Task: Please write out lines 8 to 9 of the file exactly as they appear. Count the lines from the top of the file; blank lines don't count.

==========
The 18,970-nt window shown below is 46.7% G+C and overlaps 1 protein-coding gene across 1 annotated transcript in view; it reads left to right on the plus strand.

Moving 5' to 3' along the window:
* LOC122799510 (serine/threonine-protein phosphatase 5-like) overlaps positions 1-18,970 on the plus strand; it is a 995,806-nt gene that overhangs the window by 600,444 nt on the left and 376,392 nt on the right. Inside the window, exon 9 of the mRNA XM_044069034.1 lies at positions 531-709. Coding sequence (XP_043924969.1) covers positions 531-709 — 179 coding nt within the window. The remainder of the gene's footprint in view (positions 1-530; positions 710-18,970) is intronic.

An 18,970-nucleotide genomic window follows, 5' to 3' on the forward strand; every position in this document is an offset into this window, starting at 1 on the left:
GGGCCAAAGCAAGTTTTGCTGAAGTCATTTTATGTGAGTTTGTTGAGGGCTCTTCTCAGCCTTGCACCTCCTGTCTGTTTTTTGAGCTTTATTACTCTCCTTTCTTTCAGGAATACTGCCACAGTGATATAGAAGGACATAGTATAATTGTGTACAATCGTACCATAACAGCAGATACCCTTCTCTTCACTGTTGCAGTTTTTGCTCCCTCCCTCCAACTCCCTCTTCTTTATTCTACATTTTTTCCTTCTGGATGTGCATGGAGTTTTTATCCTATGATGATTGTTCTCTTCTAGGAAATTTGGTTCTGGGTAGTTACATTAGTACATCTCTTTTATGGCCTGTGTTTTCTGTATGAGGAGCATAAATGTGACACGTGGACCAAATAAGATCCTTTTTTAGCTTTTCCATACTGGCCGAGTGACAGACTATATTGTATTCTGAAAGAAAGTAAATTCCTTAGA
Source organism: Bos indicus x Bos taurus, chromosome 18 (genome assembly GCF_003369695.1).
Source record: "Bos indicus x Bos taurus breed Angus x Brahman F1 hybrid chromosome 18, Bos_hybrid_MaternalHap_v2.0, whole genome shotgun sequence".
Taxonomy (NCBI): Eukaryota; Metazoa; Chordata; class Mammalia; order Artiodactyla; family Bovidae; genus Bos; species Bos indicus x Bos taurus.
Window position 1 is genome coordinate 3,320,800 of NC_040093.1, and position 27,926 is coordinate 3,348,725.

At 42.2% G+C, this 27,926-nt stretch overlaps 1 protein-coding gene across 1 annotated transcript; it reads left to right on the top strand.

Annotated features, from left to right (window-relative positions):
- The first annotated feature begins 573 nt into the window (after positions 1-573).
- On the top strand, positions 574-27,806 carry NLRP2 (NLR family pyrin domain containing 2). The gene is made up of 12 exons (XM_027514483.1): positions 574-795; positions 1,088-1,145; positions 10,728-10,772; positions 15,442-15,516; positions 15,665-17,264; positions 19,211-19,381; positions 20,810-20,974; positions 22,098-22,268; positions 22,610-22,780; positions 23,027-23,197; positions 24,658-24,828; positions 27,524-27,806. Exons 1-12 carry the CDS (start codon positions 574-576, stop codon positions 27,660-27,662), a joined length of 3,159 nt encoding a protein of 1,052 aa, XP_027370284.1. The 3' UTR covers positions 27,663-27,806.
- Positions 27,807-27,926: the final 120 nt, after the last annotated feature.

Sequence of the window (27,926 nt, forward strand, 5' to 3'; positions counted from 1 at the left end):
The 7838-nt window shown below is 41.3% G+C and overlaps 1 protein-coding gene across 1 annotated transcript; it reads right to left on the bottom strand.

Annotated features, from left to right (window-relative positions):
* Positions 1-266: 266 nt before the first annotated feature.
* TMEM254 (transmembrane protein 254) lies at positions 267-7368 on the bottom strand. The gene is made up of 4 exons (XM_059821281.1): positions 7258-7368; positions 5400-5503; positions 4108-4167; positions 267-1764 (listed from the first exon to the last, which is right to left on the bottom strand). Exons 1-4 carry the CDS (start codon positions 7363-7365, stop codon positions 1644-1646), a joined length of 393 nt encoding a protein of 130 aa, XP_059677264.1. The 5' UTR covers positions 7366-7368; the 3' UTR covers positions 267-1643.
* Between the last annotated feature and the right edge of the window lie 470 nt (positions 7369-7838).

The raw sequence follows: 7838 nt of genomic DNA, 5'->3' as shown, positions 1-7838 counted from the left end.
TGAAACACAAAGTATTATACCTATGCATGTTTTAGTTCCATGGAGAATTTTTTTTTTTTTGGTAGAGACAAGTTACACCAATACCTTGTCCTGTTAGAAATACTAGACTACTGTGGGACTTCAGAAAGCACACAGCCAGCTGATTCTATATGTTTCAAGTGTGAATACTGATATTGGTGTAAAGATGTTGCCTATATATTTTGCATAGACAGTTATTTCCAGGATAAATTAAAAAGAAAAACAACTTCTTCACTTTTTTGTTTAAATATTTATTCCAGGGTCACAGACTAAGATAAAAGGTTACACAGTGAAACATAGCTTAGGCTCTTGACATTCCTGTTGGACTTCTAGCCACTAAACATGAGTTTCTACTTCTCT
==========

Taxonomy (NCBI): Eukaryota; Metazoa; Chordata; class Mammalia; order Artiodactyla; family Bovidae; genus Bos; species Bos indicus x Bos taurus.
Window position 1 is genome coordinate 3,320,800 of NC_040093.1, and position 27,926 is coordinate 3,348,725.